Deduction of tax at source from interest other than interest on securities u/s 194A of Income Tax Act in made in cases where payments are made to a resident:

Any person who is responsible of paying to a resident any income by way of interest, other than interest on securities, is required to deduct income-tax thereon at the rates in force.

However provisions of this section is not applicable where interest is credited or paid to any banking company, co-operative society engaged in banking business, public financial institutions, or notified institutions.

Based on above definitions, Indian Bank overseas branches becomes a resident and hence, whenever buyer’s credit interest payment is made to Indian bank overseas branches no TDS needs to be deducted and hence, form 15 CA and 15 CB is not required to be submitted.

For further details you can refer below articles

Consequence of Non Deduction of Withholding Tax (WHT / TDS)

As with other TDS defaults the consequences for Non deduction of Withholding Tax (WHT) may be broadly classified as under:

  1. Disallowance of the amounts paid under Section 40 (a) (i). It should be noted that the scope of the section dealing with payments to non residents is wider than that of 40 (a) (ia) which deals with residents.
  2. Simple Interest at 12 % p.a.  u/s 201A (which is on a month to month basis after the Finance Act 2007). As per amendment w.e.f. July 1, 2010, the rate of Interest is 1 % per month or part thereof, from the date on which tax was deductible to the date on which tax is actually deducted. The rate of Interest is 1.5 % per month or part thereof, from the date on which tax was actually deducted to the date on which tax is actually paid.
  3. Penalties for non deduction (u/s 271C) (Minimum Penalty is the amount of tax which such person has failed to deduct or pay) and failure to pay the deducted tax to the government (u/s 221) (Minimum Penalty is any such amount as the Assessing Officer may impose and maximum Penalty amount is equal to tax not deducted or paid)
  4. Prosecution u/s 276B

Note:  Section 195 A provides for the grossing up of payments in case of Net of Tax Payments.

Buyer’s Credit from Mauritius Based Foreign Bank

Since last week or so, Foreign bank branches based out of Mauritius are either not able to quote or are quoting above the RBI prescribed ceiling for 6 months LIBOR + 200 bps.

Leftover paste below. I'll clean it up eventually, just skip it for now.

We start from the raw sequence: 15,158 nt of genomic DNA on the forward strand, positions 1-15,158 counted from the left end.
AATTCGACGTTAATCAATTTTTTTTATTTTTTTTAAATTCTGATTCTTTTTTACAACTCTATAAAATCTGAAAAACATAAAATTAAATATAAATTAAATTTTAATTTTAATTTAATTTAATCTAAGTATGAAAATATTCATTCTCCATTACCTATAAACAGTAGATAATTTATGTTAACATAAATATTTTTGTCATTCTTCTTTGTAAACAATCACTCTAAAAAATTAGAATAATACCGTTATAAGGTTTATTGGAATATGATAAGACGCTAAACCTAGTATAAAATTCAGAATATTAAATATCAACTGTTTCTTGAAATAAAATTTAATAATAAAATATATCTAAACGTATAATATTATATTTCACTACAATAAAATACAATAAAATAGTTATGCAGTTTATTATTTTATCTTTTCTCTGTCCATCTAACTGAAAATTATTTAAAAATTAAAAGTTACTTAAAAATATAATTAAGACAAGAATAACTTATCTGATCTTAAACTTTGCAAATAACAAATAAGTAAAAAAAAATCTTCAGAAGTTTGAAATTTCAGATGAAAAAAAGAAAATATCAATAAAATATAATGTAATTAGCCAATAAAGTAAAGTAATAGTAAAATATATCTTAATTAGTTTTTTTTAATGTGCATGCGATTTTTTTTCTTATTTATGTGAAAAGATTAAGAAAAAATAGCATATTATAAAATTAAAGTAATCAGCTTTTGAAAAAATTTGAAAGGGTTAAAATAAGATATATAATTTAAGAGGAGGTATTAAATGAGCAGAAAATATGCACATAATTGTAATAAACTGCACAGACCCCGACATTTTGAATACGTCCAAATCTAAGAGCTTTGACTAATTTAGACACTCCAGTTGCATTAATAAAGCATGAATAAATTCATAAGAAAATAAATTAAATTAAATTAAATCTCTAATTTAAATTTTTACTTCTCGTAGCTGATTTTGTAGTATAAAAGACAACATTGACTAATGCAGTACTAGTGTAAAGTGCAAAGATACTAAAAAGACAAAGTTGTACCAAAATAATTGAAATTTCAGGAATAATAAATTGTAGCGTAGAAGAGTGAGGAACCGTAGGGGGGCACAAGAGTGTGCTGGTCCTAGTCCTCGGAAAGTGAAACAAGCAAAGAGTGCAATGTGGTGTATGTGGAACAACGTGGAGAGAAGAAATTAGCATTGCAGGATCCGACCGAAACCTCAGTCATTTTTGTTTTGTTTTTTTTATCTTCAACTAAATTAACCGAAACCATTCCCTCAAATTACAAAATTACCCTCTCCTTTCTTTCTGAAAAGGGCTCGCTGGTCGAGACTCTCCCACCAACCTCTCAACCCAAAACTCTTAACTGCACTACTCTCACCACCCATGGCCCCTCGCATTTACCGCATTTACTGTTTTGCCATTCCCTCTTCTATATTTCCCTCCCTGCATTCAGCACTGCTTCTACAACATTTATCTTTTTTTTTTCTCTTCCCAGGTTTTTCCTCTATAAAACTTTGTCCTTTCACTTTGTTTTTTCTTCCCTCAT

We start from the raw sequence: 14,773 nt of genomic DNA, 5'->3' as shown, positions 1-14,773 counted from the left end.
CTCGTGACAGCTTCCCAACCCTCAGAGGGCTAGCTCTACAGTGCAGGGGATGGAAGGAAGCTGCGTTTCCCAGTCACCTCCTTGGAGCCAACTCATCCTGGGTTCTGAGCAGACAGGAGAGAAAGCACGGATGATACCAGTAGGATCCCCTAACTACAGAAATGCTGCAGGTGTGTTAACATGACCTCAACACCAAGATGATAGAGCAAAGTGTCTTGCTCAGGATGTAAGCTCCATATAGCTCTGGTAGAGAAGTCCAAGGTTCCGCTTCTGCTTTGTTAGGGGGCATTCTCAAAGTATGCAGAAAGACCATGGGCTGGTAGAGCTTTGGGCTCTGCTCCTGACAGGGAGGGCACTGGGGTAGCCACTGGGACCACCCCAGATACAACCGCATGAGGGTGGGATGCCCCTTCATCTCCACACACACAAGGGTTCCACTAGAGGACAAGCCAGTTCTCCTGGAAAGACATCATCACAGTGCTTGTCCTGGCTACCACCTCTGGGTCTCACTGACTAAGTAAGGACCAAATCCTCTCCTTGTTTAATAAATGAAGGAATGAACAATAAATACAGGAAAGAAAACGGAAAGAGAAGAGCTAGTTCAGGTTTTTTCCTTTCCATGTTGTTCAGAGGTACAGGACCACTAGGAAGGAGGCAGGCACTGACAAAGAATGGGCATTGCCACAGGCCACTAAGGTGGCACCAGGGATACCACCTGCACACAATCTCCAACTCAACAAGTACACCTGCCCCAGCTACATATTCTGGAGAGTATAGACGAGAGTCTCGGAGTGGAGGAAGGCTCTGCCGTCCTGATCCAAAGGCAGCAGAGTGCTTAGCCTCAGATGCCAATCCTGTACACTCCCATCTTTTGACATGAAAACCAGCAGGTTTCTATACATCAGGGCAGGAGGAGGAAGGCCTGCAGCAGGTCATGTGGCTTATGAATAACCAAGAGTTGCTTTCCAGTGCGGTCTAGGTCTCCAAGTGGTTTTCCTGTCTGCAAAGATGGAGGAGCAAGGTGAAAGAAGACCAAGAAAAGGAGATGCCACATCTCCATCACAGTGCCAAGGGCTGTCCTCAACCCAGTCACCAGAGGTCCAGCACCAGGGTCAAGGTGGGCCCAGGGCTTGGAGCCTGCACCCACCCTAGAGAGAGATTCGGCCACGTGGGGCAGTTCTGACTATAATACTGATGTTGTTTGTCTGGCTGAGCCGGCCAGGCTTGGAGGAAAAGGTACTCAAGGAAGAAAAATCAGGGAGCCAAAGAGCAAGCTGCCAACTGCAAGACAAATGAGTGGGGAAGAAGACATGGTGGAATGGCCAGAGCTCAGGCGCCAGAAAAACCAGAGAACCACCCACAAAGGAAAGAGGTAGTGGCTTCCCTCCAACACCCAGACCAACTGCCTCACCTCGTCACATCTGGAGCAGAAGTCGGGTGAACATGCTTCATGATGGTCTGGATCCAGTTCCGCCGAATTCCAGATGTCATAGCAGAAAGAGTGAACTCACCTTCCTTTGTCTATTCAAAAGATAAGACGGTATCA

Reason being, low liquidity has resulted into high cost of funds.

Above will affect those importers who used to arrange funds from Mauritius based Foreign Bank which were somewhat cheaper than Indian Bank overseas branches but did not want to get into withholding tax. As per Double Taxation Treaty with Mauritius, withholding tax on interest payment to Financial Institution is nil.

Now options with them are either to take funds from Indian bank overseas branches at higher cost or from Foreign bank and pay withholding tax on due date.

WHT (Withholding Tax) on interest on Buyers Credit

What is WHT (Withholding Tax) ?

WHT tax

Under Sec 195 of Income Tax Act 1961, Tax is required to be deducted on the interest amount paid by the Indian corporate to overseas lenders (bank / suppliers) on the loans taken.

Why is it a deterrent ?

Rates charged by overseas lenders are net of taxes; tax paid is the additional cost that needs to be borne by the borrower

Impact on Importers ?

Process flow of payment of Withholding Tax

  1. First check the country from which buyer’s credit is to be made available to finalize rate of TDS (Refer link: countrywise double taxation summary chart ).
  2. Deposit the tax through challan no. 281 (nature of payment 195).
  3. Get Form 15CB issued from Chartered Accountant (CA) for the buyers credit interest payment.
  4. Submit online Form 15CA based using form 15CB provided by CA.
  5. Along with Form A2 submit Form 15CA and Form 15CB to Authorised Dealer (AD Bank) on or before due date of making payment for buyers credit interest.
  6. File Quarterly return of withholding tax through Form No. 27Q (Section Code: 195).
  7. AD Bank forwards a copy of document to Assessing officer / Income Tax Department.

Note: 

  1. If DTAA & PAN of buyers credit providing bank is available, then as per DTAA .
  2. If no DTAA or PAN, then @ 20% (see section 206 AA of Income Tax Act).
  3. Withholding Tax rates may be limited by Application of a tax treaty. The surcharge and education cess will not apply where the withholding tax rate is limited by a tax treaty.

Important Related Links

Example

For example: Withholding tax is 10% of the gross amount of the interest on loans made or guaranteed by a bank or other financial institution carrying on bonafide banking or financing business.

To explain you mathematically:

Buyers Credit Foreign Bank :  If WHT is 10% than,

BC Amount: $100000, Libor: 1%, Margin: 1% (net of WHT) , Tenure: 180 days, USD / INR:  50

Net Interest Amount = $ 1000 ($100000*2%*(180/360)

Gross Interest Amount = $1111 ($1000* (100/90)

Withholding tax = $ 111 = Rs. 5550

Grossed up margin in % : 1.22% pa ($1111 / $100000 * 2)

* Note: Above content is collected from various sources. Request to consult a tax expert before using the same.

** As per Income Tax Act 1961: Sec 195A. [In a case other than that referred to in sub-section (1A) of section 192, where under an agreement] or other arrangement, the tax chargeable on any income referred to in the foregoing provisions of this Chapter is to be borne by the person by whom the income is payable, then, for the purposes of deduction of tax under those provisions such income shall be increased to such amount as would, after deduction of tax thereon at the rates in force for the financial year in which such income is payable, be equal to the net amount payable under such agreement or arrangement.]